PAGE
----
Symptomatic cases which were not confirmed with a test were also not counted, a move that almost-certainly led to under-reporting of cases in the early stages when kits were scarce. 

Meanwhile foreign governments have heaped scorn on China’s infection reporting cannot be trusted.

Marco Rubio, a prominent Republican senator and former presidential candidate from the US, tweeted that ‘we have NO IDEA how many cases China really has’ after the US infection total passed Beijing’s official figure.

‘Without any doubt it’s significantly more than what they admit to,’ he added.

The UK government has also cast doubt on China’s reporting, with Conservative minister and former Prime Ministerial candidate Michael Gove claiming the Communist Party could not be trusted.

‘Some of the reporting from China was not clear about the scale, the nature, the infectiousness of this [virus],’ he told the BBC.

Meanwhile sources told the Mail that China’s true infection total could be anything up to 40 times as high as reports had suggested. 

Marco Rubio, a prominent Republican senator, has said that China’s figures cannot be trusted and a far higher than has been reported 

Death total 

Doubt has also been cast on China’s reported death toll from the virus, which currently stands at around 4,500.

Locals in epicenter city Wuhan have been keeping an eye on funeral homes since lockdown restrictions were partly lifted, claiming they have been ‘working around the clock’ to dispose of bodies.

China has reported 3,300 deaths from the virus, but social media users in Wuhan have suggested the toll could be in excess of 42,000

Social media posts estimate that 3,500 urns are being handed out by crematoriums each day, while Caixin reports that one funeral home in the city placed an order for 5,000 urns.

Locals believe that efforts to dispose of the bodies began March 23 and city authorities have said the process will end on or around April 5.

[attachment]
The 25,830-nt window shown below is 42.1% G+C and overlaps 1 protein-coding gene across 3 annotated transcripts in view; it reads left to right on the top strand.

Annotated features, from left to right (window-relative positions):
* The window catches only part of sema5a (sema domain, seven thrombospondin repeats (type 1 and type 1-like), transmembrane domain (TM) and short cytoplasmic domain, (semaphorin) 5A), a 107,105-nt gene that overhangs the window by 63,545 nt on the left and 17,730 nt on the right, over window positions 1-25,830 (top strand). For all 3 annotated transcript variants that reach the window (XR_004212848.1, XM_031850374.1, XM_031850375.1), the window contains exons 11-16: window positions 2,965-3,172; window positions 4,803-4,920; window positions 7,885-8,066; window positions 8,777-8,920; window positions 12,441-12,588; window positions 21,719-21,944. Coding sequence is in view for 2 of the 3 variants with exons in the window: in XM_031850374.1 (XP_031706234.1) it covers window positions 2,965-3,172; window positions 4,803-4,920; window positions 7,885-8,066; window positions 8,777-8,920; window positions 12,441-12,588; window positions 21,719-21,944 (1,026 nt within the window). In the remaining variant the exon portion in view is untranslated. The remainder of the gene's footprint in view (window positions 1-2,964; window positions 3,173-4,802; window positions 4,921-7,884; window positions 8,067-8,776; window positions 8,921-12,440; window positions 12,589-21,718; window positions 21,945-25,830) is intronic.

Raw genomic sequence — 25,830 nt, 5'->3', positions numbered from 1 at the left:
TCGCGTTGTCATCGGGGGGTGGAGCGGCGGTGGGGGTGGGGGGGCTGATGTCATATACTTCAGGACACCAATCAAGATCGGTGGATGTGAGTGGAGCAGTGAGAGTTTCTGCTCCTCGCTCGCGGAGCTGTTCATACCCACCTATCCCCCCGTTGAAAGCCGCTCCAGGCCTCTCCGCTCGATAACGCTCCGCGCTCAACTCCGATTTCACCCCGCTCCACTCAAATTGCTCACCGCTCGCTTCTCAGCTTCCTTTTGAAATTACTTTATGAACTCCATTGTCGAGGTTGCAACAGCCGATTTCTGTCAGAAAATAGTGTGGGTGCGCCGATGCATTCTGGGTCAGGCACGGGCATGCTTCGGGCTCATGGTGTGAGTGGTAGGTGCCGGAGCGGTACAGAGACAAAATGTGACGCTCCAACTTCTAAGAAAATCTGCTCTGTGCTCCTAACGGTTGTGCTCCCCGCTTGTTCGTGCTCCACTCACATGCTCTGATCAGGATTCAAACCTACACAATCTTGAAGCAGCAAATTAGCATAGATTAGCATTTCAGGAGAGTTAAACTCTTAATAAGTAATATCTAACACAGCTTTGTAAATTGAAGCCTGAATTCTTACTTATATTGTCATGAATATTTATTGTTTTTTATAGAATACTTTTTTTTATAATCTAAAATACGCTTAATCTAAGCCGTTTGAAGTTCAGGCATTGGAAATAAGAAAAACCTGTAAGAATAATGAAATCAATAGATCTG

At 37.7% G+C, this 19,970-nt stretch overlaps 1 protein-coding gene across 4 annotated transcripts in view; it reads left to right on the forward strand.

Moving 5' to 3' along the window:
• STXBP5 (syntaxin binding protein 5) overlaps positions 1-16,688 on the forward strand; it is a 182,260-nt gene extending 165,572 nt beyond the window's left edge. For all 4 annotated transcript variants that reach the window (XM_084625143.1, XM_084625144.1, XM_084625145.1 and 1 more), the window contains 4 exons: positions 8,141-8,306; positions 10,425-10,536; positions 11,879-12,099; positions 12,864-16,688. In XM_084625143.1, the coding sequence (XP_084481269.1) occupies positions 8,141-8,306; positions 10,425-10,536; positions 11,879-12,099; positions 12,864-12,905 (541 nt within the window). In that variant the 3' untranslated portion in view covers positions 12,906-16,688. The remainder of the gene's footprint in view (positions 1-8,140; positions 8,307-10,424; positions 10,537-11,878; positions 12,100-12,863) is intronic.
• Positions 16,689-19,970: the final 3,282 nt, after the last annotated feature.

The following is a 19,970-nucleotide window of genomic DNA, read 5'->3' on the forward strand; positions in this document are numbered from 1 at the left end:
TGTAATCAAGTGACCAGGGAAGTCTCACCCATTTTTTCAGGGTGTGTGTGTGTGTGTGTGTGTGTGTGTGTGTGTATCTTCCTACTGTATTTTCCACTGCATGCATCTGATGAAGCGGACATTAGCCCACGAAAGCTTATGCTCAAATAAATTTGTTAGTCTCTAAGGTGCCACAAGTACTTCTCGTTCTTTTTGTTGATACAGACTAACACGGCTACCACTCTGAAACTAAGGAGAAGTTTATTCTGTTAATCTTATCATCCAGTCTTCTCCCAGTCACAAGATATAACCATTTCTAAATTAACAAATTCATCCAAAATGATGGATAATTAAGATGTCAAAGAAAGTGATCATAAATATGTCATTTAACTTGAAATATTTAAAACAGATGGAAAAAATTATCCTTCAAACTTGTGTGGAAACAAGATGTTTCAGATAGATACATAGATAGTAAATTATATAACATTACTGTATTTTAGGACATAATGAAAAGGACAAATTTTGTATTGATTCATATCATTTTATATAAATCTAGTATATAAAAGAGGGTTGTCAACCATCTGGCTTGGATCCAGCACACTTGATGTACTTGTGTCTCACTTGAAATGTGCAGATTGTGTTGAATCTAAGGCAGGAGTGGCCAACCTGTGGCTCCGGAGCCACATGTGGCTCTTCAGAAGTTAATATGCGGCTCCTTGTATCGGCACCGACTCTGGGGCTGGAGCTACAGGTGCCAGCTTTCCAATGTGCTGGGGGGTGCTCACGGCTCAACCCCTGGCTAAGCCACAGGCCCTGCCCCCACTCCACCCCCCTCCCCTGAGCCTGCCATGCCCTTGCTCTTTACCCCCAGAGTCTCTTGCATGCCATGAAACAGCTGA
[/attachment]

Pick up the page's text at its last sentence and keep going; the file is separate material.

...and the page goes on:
That would mean roughly 42,000 urns handed out in that time frame, ten times the reported figure. 

Chinese aid packages 

As it brought its own coronavirus epidemic under control and as the disease spread across the rest of the world, China attempted to paint itself as a helpful neighbour by sending aid and supplies to countries most in need – such as Italy.

In fact, while the Chinese Red Cross supplied some free equipment to the Italians, the country purchased a large amount of what it received.

Meanwhile officials in Spain said that a batch of coronavirus testing kits bought from China had just 30 per cent reliability – unlike the 80 per cent they were promised.

China has said it is willing to help supply the world with much needed aid and supplies, but has been accused of hoarding protective equipment and selling test kits that don’t work

China is also the world’s largest manufacturer of disposable masks of the kind being worn to slow the spread of the virus by people while out in public.

But as the disease began gathering speed in the country in January, China began limiting exports of the masks while also buying up supplies from other countries, the New York Times reported.

As well as halting virtually all exports of masks, China also bought up some 56million masks and respirators from overseas while fears of a pandemic were still far off.

Despite reports from US mask manufacturers of factories in Shanghai being effectively nationalised, China denies it has any such policy in place and has said it is ‘willing to strengthen international cooperation’ on the issue.